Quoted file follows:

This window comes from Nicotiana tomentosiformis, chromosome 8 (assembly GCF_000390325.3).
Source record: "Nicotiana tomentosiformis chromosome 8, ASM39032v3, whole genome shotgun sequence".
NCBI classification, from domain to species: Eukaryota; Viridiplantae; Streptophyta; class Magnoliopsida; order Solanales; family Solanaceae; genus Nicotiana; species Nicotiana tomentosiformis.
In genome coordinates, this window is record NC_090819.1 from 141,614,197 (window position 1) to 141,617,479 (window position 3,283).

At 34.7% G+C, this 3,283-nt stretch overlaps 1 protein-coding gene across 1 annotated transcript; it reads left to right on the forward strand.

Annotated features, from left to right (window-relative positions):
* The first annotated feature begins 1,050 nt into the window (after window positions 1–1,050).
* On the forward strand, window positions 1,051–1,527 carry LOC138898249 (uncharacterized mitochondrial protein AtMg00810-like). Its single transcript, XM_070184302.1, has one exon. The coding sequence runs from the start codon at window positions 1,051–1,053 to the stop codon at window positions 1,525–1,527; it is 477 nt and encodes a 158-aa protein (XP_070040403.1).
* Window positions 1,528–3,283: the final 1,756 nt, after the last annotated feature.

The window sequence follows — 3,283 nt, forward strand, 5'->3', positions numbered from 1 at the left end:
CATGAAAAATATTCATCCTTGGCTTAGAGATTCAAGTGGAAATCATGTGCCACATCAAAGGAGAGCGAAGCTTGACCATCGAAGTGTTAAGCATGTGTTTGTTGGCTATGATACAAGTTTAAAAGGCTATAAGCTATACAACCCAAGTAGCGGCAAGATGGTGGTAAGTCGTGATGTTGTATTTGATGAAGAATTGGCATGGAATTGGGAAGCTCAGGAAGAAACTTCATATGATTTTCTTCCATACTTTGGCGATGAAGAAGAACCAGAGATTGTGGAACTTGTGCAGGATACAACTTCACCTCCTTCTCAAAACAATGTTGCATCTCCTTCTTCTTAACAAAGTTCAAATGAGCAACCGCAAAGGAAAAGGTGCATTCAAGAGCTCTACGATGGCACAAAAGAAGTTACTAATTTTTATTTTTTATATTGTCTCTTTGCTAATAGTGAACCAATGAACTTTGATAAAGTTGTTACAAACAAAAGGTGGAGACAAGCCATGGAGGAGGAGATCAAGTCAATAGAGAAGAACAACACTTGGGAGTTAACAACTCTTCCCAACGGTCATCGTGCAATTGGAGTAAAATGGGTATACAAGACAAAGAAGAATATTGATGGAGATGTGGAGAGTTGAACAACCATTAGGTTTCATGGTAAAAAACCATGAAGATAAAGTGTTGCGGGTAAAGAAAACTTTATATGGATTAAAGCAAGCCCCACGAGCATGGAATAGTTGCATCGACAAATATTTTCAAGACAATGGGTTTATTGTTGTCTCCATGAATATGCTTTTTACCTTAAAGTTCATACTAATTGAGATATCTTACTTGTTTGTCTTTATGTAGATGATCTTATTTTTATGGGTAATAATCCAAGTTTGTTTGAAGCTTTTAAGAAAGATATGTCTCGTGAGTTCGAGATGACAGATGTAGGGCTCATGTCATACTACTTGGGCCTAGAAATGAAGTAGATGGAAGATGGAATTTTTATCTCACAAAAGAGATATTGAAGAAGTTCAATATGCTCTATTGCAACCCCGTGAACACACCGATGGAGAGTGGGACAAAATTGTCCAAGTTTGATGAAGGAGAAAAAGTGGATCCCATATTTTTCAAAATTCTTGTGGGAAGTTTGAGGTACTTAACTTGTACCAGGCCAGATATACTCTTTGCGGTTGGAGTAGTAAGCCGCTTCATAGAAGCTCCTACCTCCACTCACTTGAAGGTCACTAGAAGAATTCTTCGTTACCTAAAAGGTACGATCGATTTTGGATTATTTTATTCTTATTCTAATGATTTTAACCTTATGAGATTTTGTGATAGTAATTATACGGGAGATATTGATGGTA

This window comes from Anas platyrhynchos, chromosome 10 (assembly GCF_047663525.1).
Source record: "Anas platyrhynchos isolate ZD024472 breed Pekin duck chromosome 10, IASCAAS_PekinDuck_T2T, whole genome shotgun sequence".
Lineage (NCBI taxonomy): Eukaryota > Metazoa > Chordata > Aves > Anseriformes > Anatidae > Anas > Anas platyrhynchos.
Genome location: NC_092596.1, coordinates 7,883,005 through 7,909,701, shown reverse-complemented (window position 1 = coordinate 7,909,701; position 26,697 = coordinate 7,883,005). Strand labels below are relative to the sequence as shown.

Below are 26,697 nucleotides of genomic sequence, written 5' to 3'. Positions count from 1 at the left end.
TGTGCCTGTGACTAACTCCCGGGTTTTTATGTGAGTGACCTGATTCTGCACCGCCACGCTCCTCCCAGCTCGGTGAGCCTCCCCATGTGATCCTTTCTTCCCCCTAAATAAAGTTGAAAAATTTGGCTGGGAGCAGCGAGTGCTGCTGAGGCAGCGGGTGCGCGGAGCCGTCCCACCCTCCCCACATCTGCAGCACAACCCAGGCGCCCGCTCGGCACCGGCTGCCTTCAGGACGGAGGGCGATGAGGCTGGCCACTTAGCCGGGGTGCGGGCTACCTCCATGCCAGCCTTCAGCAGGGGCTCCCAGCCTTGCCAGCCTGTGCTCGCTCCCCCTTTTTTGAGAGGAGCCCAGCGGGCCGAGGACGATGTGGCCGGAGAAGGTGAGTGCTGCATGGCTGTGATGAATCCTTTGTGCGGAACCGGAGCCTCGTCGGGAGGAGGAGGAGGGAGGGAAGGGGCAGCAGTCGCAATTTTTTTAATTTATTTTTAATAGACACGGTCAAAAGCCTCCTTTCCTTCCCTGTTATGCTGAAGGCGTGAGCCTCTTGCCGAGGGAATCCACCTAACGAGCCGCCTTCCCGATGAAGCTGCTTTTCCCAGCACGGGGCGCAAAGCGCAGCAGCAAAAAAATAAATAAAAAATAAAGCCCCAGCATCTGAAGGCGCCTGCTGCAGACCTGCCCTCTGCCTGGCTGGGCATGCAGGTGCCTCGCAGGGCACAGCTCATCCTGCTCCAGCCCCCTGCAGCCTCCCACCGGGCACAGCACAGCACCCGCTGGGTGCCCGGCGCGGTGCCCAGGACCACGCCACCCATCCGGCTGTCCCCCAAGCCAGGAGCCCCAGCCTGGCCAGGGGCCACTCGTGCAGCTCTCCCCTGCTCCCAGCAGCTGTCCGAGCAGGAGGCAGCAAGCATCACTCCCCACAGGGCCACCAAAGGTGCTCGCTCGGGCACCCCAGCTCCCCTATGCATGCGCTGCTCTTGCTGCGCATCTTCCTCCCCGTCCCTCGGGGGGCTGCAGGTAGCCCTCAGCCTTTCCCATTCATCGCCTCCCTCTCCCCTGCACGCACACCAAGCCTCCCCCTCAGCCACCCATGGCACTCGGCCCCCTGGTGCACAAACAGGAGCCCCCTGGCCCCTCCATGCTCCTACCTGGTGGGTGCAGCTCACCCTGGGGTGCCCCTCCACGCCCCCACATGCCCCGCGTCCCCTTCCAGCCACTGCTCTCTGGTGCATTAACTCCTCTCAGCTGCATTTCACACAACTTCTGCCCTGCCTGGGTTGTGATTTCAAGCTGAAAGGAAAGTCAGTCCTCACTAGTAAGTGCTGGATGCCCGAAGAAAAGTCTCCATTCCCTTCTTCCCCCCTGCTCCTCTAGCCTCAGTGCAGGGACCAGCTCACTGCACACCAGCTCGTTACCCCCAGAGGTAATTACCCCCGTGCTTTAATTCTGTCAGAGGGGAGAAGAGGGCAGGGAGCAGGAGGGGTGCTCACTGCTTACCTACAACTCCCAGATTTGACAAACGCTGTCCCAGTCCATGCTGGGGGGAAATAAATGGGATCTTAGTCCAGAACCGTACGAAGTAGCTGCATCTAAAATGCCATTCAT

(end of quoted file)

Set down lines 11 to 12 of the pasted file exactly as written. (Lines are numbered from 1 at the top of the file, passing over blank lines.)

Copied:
CATGAAAAATATTCATCCTTGGCTTAGAGATTCAAGTGGAAATCATGTGCCACATCAAAGGAGAGCGAAGCTTGACCATCGAAGTGTTAAGCATGTGTTTGTTGGCTATGATACAAGTTTAAAAGGCTATAAGCTATACAACCCAAGTAGCGGCAAGATGGTGGTAAGTCGTGATGTTGTATTTGATGAAGAATTGGCATGGAATTGGGAAGCTCAGGAAGAAACTTCATATGATTTTCTTCCATACTTTGGCGATGAAGAAGAACCAGAGATTGTGGAACTTGTGCAGGATACAACTTCACCTCCTTCTCAAAACAATGTTGCATCTCCTTCTTCTTAACAAAGTTCAAATGAGCAACCGCAAAGGAAAAGGTGCATTCAAGAGCTCTACGATGGCACAAAAGAAGTTACTAATTTTTATTTTTTATATTGTCTCTTTGCTAATAGTGAACCAATGAACTTTGATAAAGTTGTTACAAACAAAAGGTGGAGACAAGCCATGGAGGAGGAGATCAAGTCAATAGAGAAGAACAACACTTGGGAGTTAACAACTCTTCCCAACGGTCATCGTGCAATTGGAGTAAAATGGGTATACAAGACAAAGAAGAATATTGATGGAGATGTGGAGAGTTGAACAACCATTAGGTTTCATGGTAAAAAACCATGAAGATAAAGTGTTGCGGGTAAAGAAAACTTTATATGGATTAAAGCAAGCCCCACGAGCATGGAATAGTTGCATCGACAAATATTTTCAAGACAATGGGTTTATTGTTGTCTCCATGAATATGCTTTTTACCTTAAAGTTCATACTAATTGAGATATCTTACTTGTTTGTCTTTATGTAGATGATCTTATTTTTATGGGTAATAATCCAAGTTTGTTTGAAGCTTTTAAGAAAGATATGTCTCGTGAGTTCGAGATGACAGATGTAGGGCTCATGTCATACTACTTGGGCCTAGAAATGAAGTAGATGGAAGATGGAATTTTTATCTCACAAAAGAGATATTGAAGAAGTTCAATATGCTCTATTGCAACCCCGTGAACACACCGATGGAGAGTGGGACAAAATTGTCCAAGTTTGATGAAGGAGAAAAAGTGGATCCCATATTTTTCAAAATTCTTGTGGGAAGTTTGAGGTACTTAACTTGTACCAGGCCAGATATACTCTTTGCGGTTGGAGTAGTAAGCCGCTTCATAGAAGCTCCTACCTCCACTCACTTGAAGGTCACTAGAAGAATTCTTCGTTACCTAAAAGGTACGATCGATTTTGGATTATTTTATTCTTATTCTAATGATTTTAACCTTATGAGATTTTGTGATAGTAATTATACGGGAGATATTGATGGTA

This window comes from Anas platyrhynchos, chromosome 10 (assembly GCF_047663525.1).